Mountain QuailOreortyx pictus
- ORDER: Galliformes
- FAMILY: Odontophoridae
A plump bird patterned in gray, white, and chestnut, the Mountain Quail sports a dramatic head plume like an exclamation point on its head. It is an elusive bird of western scrub and highlands—easy to hear but difficult to see. The species inhabits remote mountainous areas typically covered with dense shrubs such as chaparral. In summer, they move to woodlands as high as 10,000 feet to take advantage of abundant plant and insect life. As autumn approaches, they descend toward lower ridges or desert plains, gathering into small coveys.More ID Info
Find This Bird
A spring or summer hiking trip into the mountainous backcountry of this species’ range is a good way to at least hear a Mountain Quail—its loud, squeaky whistle echoes off canyon walls especially in early morning and late evening. Seeing these birds in their dense habitat is harder: search along roadsides or trail edges and look for family groups moving to and from their night roosts or eating grit to aid in processing food.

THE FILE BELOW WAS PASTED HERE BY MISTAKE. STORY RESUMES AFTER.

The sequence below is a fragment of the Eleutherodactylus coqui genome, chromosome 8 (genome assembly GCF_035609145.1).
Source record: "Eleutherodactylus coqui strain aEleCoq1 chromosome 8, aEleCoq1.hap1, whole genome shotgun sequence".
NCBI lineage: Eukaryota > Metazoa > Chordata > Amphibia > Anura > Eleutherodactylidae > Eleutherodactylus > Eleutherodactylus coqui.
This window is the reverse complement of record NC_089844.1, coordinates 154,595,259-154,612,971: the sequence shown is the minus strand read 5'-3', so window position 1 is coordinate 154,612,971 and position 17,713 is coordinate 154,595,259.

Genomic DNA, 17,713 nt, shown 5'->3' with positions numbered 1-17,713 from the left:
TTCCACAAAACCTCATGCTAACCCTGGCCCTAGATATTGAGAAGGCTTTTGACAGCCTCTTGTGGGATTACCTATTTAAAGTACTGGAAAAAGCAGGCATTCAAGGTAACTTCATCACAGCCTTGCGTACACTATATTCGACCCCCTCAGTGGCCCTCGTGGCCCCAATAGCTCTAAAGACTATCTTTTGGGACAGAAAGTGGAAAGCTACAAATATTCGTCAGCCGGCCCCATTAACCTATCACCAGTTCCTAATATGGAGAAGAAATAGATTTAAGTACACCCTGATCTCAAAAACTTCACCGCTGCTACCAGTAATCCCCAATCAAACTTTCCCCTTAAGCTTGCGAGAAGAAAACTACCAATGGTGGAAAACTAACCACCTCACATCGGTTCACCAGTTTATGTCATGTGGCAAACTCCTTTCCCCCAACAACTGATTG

- Colín Serrano (Spanish)
- Colin des montagnes (French)
- Cool Facts
- The Mountain Quail is the largest quail in the United States.
- The Mountain Quail’s long head plume gives a clue to its attitude. When the plume is angled backward, the bird is typically relaxed, feeding or resting, like a dog with its ears down. When the plume sticks straight up, the bird is agitated or alert.
- In the late 1800s, hunters released Mountain Quail on Vancouver Island in British Columbia. A small breeding population existed there for more than 100 years, through the early 1970s, but it had disappeared completely by 1990.